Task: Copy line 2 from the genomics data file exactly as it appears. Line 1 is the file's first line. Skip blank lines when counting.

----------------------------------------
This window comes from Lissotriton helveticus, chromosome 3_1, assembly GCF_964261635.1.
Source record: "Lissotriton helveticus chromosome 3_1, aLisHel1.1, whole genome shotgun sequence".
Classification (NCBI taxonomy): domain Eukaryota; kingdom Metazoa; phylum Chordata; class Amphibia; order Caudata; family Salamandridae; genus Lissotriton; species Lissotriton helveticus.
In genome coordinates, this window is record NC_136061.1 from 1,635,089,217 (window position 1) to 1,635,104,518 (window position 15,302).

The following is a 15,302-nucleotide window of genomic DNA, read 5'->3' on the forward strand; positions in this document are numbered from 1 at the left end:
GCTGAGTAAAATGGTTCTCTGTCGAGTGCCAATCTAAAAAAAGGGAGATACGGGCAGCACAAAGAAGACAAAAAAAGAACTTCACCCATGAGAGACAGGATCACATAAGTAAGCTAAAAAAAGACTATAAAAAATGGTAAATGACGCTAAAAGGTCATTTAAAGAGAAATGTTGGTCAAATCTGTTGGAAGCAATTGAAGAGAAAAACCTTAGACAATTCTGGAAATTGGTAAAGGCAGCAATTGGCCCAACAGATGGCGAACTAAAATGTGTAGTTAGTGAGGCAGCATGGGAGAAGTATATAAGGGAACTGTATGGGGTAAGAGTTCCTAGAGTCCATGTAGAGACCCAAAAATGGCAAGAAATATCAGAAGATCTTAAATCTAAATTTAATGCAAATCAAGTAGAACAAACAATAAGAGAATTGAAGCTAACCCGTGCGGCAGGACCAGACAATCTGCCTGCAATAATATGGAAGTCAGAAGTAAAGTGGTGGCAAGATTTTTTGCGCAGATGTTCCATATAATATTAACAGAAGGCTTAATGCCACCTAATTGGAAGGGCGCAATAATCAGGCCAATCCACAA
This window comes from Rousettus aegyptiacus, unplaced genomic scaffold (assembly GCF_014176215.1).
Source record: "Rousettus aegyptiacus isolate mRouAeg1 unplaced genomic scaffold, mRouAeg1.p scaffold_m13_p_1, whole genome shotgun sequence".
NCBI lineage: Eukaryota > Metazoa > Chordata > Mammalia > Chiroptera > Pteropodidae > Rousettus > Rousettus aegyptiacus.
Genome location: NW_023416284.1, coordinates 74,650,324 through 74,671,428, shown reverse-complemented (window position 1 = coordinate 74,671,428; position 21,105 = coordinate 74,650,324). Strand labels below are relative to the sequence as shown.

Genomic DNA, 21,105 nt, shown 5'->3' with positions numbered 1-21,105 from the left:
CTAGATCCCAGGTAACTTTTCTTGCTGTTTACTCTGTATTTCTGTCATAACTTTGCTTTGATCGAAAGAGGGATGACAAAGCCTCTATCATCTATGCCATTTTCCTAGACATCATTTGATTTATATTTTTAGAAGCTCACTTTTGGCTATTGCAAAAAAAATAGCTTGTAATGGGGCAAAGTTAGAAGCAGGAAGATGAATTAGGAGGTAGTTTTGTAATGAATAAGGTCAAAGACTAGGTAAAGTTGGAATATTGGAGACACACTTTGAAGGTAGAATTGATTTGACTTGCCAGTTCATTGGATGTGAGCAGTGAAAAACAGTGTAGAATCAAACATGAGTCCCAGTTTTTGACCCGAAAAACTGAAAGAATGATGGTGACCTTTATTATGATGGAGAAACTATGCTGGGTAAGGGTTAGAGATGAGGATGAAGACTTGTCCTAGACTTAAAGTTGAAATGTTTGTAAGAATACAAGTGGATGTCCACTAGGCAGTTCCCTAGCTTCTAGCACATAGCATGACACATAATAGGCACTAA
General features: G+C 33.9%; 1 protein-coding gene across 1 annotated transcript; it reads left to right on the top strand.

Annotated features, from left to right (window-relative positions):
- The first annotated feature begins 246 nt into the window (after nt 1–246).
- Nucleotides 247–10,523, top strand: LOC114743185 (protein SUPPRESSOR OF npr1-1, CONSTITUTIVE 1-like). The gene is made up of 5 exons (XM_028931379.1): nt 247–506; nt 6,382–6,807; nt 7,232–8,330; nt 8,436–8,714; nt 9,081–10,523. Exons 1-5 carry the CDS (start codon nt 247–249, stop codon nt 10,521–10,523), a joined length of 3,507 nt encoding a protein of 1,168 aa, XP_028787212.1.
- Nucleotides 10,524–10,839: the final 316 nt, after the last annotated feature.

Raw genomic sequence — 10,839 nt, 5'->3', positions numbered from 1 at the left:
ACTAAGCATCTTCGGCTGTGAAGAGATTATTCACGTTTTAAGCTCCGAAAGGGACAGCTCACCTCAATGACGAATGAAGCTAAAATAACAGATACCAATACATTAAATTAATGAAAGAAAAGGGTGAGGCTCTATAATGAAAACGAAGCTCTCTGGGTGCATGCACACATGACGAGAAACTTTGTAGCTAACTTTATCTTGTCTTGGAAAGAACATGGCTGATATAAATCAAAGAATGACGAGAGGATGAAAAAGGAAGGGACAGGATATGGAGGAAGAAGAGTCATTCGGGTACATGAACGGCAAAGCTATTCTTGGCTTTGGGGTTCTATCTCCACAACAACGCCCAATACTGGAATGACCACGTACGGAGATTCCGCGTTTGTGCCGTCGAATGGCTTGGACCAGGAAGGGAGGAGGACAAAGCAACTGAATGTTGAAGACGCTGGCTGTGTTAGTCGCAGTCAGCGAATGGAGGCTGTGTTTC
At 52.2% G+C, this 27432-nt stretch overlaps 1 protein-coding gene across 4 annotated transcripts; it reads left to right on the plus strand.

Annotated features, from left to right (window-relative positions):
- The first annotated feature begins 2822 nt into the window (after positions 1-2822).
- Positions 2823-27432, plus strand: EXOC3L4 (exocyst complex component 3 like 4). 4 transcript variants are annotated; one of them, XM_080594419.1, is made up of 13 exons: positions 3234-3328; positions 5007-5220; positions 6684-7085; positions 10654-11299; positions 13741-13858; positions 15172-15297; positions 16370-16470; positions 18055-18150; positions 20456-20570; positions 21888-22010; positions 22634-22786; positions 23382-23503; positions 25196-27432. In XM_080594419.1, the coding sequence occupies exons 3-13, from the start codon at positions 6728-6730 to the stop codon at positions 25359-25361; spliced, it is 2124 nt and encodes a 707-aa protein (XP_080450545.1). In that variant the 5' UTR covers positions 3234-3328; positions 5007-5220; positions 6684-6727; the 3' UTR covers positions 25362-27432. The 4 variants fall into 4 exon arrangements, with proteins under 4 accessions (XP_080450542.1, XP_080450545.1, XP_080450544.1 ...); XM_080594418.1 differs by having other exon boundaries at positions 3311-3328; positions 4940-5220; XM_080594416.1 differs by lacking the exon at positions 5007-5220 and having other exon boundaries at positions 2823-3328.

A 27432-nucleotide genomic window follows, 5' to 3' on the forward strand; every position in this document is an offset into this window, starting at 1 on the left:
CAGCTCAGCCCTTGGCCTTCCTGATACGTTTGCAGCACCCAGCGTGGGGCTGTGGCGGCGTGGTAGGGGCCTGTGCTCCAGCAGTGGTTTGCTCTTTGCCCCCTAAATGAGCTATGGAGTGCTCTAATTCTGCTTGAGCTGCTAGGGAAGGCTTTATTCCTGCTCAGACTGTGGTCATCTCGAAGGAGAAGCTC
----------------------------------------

Source record: "Lissotriton helveticus chromosome 3_1, aLisHel1.1, whole genome shotgun sequence".